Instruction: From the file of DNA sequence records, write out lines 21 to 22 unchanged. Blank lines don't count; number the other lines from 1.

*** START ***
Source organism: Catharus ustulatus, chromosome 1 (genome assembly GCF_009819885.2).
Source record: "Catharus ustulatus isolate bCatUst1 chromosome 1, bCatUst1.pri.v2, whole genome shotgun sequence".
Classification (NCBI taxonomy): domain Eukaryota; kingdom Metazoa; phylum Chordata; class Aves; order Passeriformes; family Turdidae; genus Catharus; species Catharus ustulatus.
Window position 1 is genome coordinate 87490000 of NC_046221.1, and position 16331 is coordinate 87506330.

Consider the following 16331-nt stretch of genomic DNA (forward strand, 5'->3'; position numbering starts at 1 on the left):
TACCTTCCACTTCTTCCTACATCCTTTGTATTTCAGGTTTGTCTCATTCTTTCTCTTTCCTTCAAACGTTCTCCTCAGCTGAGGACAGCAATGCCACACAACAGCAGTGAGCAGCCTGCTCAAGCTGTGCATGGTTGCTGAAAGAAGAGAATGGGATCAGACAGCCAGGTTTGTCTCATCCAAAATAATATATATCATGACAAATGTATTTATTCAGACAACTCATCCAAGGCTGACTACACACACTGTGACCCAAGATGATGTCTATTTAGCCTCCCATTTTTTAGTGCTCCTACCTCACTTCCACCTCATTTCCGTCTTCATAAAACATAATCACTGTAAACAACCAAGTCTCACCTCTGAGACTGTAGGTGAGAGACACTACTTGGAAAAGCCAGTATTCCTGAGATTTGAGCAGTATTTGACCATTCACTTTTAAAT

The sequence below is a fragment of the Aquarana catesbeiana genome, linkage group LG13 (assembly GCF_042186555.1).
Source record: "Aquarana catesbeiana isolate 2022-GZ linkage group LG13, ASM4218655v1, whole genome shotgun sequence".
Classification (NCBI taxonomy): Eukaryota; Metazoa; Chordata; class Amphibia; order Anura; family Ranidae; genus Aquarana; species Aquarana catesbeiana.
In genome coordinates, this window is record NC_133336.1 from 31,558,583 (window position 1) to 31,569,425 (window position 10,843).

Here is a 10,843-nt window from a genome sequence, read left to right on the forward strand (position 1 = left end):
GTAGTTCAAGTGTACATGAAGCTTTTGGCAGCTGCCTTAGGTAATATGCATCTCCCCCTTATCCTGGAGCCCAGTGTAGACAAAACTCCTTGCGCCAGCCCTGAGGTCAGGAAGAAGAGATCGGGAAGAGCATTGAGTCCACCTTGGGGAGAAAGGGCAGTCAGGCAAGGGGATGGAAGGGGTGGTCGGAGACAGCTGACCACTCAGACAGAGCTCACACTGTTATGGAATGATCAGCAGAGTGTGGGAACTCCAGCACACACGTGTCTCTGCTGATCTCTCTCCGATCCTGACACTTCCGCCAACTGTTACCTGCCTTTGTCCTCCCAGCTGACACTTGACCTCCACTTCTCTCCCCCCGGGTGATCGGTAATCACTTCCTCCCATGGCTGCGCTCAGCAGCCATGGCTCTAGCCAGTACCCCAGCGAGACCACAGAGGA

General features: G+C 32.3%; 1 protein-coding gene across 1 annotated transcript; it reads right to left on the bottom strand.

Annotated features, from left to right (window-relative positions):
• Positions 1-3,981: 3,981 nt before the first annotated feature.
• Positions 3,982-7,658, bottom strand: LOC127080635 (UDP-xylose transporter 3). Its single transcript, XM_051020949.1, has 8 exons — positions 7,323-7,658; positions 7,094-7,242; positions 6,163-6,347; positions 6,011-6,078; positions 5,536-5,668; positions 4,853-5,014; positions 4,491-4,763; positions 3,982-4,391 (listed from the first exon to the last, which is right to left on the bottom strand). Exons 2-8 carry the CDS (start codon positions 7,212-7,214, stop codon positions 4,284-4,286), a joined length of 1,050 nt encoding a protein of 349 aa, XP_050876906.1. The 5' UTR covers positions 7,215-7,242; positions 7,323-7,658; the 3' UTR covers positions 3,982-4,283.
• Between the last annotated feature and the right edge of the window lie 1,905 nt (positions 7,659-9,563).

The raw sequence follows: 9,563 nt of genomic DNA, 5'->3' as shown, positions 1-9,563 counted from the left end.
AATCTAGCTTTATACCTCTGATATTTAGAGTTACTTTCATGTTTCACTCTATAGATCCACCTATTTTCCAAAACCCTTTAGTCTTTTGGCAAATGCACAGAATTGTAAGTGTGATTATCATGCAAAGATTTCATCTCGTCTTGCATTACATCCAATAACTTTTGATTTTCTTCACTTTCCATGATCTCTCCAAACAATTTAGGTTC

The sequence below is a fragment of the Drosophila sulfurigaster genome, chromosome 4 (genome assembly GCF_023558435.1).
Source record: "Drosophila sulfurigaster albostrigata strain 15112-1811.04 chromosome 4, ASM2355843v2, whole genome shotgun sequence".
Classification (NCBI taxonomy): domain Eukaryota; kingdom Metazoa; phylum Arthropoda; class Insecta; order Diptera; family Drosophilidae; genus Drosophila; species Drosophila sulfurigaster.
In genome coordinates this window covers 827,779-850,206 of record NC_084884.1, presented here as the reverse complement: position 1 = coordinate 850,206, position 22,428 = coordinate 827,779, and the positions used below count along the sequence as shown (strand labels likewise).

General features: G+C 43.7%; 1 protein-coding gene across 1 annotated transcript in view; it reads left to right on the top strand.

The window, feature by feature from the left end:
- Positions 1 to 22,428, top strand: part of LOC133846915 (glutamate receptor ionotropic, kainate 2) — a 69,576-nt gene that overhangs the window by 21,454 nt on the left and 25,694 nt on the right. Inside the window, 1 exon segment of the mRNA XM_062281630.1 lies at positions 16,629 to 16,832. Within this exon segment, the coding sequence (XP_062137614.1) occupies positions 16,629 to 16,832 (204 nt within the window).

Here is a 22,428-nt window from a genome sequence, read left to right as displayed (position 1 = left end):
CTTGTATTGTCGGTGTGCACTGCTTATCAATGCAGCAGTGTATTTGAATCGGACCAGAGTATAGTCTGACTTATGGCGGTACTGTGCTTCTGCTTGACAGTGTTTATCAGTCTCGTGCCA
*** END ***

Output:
Source record: "Drosophila sulfurigaster albostrigata strain 15112-1811.04 chromosome 4, ASM2355843v2, whole genome shotgun sequence".
Classification (NCBI taxonomy): domain Eukaryota; kingdom Metazoa; phylum Arthropoda; class Insecta; order Diptera; family Drosophilidae; genus Drosophila; species Drosophila sulfurigaster.